Treatments for Valve Disease
Surgical and Non-Surgical Options
Each patient is unique, and some have multiple medical conditions. That’s why our team advocates an individualized, multidisciplinary approach. Not every patient needs surgery, and there are different surgical options. Sometimes, the patient’s valve can be repaired, while others may need a valve replacement. Some patients may be appropriate for a minimally invasive procedure, while others require traditional, open surgery. We offer all treatment options, and our physicians are skilled at determining which patients are best suited for each approach.
To decide the best treatment, we hold regular meetings, called valve conferences, to draw on the experience and expertise of the whole valvular disease team, and other specialists as needed. This is a specialized approach offered by the Valvular Disease Program at Froedtert & The Medical College of Wisconsin. The collective wisdom gathered at the conferences, together with patient preferences, allows us to offer the most effective treatment for each valve patient.
Non-Surgical Treatment or Medical ManagementPatients with less severe cases of valvular disease may require only medical management. Medications such as diuretics and blood thinners may be prescribed to reduce blood pressure, remove excess fluid from the blood and less the heart’s work. For these patients, we use evidence-based, long-term monitoring to watch their condition for any changes. We believe strongly in patient education, close follow-up care and helping patients understand their condition and manage their disease.
Minimally Invasive Valve Procedures
Not always offered at other facilities, minimally invasive surgery options are performed without cutting through the patient’s sternum (breastbone.) In minimally invasive heart surgery, surgeons use small incisions, thin instruments and tiny cameras. The less invasive approach requires only a 2- to 3-inch incision on the right side of the chest and a 1.5- to 2-inch incision in the groin (for the heart-lung machine). This means less pain, fewer complications, shorter hospital stays and shorter recovery times compared to traditional open surgery. Most people with isolated valve problems are candidates for the less invasive approach.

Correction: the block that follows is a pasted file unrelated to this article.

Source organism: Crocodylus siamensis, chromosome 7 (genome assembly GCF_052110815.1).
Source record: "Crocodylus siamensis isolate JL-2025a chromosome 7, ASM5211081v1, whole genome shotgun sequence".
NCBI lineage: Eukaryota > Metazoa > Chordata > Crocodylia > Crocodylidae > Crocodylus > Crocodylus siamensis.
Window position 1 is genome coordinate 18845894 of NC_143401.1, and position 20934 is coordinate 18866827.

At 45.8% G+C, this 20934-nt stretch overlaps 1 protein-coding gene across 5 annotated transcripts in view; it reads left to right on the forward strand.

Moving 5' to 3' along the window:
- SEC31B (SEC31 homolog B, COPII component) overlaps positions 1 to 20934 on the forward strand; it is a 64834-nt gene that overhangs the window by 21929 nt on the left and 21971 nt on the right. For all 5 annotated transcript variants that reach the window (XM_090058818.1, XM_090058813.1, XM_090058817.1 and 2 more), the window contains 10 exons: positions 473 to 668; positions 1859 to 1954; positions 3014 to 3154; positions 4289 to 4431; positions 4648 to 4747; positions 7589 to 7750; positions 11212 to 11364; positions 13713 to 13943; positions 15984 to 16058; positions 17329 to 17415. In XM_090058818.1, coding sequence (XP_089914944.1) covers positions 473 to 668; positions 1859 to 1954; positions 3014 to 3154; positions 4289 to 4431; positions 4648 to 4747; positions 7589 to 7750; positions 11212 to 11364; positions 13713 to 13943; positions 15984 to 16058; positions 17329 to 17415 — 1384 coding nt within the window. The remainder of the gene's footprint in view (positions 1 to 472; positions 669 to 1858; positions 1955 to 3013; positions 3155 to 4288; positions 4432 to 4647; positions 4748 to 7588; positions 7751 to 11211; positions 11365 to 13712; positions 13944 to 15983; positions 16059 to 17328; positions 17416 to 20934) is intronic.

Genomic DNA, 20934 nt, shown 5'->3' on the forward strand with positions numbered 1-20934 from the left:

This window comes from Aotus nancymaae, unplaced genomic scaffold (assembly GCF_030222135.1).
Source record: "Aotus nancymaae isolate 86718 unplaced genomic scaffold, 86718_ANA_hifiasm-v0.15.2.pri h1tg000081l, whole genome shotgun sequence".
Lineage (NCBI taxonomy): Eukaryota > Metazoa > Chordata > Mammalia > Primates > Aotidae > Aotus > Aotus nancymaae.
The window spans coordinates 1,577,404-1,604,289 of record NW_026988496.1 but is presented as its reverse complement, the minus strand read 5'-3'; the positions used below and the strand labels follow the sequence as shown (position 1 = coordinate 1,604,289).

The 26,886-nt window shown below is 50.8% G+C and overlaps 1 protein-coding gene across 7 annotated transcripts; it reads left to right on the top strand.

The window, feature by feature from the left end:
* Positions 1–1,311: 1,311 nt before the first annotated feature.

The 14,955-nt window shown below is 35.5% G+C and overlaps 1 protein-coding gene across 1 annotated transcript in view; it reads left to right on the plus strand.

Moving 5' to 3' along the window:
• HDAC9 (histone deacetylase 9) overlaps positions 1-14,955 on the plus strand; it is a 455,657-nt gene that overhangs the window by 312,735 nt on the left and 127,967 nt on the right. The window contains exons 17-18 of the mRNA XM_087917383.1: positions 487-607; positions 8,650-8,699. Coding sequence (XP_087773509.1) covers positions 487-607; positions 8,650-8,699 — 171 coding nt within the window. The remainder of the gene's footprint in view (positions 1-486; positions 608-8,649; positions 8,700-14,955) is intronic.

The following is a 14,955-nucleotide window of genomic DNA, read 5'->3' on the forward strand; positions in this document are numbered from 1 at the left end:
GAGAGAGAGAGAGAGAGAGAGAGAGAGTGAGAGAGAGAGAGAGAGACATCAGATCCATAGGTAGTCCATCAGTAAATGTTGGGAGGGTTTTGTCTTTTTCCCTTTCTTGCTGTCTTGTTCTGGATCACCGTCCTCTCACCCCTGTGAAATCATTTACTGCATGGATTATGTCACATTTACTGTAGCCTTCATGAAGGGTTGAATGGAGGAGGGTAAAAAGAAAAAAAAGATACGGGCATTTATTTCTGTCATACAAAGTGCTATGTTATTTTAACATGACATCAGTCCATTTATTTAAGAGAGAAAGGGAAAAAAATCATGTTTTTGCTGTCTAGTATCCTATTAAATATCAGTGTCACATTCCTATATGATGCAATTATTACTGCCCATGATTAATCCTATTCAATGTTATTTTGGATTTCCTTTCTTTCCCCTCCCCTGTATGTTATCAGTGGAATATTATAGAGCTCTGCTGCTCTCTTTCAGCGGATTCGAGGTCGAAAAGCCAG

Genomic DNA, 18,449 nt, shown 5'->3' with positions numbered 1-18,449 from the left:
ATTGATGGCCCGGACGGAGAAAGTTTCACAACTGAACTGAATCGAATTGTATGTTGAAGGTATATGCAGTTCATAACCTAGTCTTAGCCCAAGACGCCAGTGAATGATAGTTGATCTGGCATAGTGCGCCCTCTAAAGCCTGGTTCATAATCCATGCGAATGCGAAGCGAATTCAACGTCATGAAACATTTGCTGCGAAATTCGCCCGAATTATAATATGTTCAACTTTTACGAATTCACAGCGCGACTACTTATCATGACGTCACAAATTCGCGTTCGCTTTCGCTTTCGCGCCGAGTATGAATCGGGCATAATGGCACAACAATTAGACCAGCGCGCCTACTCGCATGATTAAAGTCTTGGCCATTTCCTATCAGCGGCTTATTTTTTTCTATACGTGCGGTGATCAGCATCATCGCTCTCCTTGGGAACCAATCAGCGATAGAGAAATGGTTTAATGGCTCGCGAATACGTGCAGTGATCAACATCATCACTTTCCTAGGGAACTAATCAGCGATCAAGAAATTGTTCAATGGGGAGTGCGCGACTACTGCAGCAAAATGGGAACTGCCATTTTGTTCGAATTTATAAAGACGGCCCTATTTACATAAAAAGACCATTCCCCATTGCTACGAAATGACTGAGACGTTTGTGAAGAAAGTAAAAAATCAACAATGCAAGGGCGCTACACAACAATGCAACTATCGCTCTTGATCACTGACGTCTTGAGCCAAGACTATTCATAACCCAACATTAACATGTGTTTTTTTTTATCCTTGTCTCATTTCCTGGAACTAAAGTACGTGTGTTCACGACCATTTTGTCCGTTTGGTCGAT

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Still, minimally invasive surgery can be more complicated than open methods. As a leading academic medical center, we have access to the latest advancements in techniques and technology. Our surgeons perform a high volume of minimally invasive heart procedures and have the training, skill and experience that can lead to optimal patient outcomes.
Traditional (Open) Valve SurgeryFor some patients, traditional surgery may be the best option. Each case is evaluated individually to ensure the best possible outcome for that patient. Underlying medical conditions, multiple heart problems and other factors may mean a patient will do better with a traditional, open procedure.
Procedures on the mitral, aortic and tricuspid valves can all be done using either a traditional, open method or a minimally invasive procedure. At Froedtert & The Medical College of Wisconsin, if it’s appropriate for the patient, our first choice is always the minimally invasive approach, which leaves the sternum intact. That’s our standard of care.
Valve Repair vs. ReplacementWhether a patient’s heart valve is repaired or replaced depends on many factors and both approaches can be highly successful. At Froedtert & The Medical College of Wisconsin, our surgeons have the skill and expertise to repair heart valves when others may only be able to recommend valve replacement.
- Minimally invasive aortic valve repair or replacement – Most people with isolated aortic valve problems requiring repair or replacement are able to take advantage of the less invasive approach.
- Minimally invasive mitral valve repair or replacement – The mitral valve can often be repaired or replaced in a minimally invasive procedure, through a small incision in the chest.
- Interventional cardiology and balloon valvuloplasty – For some patients with valvular stenosis, balloon valvuloplasty, performed by an interventional cardiologist, can open heart valves that are stuck shut. Performed in the cath lab, this procedure uses a balloon to open the problem valve and help restore normal blood flow.
- Valve-sparing aortic root replacement (David’s procedure)
- Percutaneous aortic valve replacement therapy
- Combined valve and bypass surgery
- Multi-valve surgery
Author: Joan Cotter Pike
|Medical Reviewer: ||Drs. Woods and Nicolosi|
Last Review Date: Oct. 16, 2013
Online Editor(s): Shannon Krause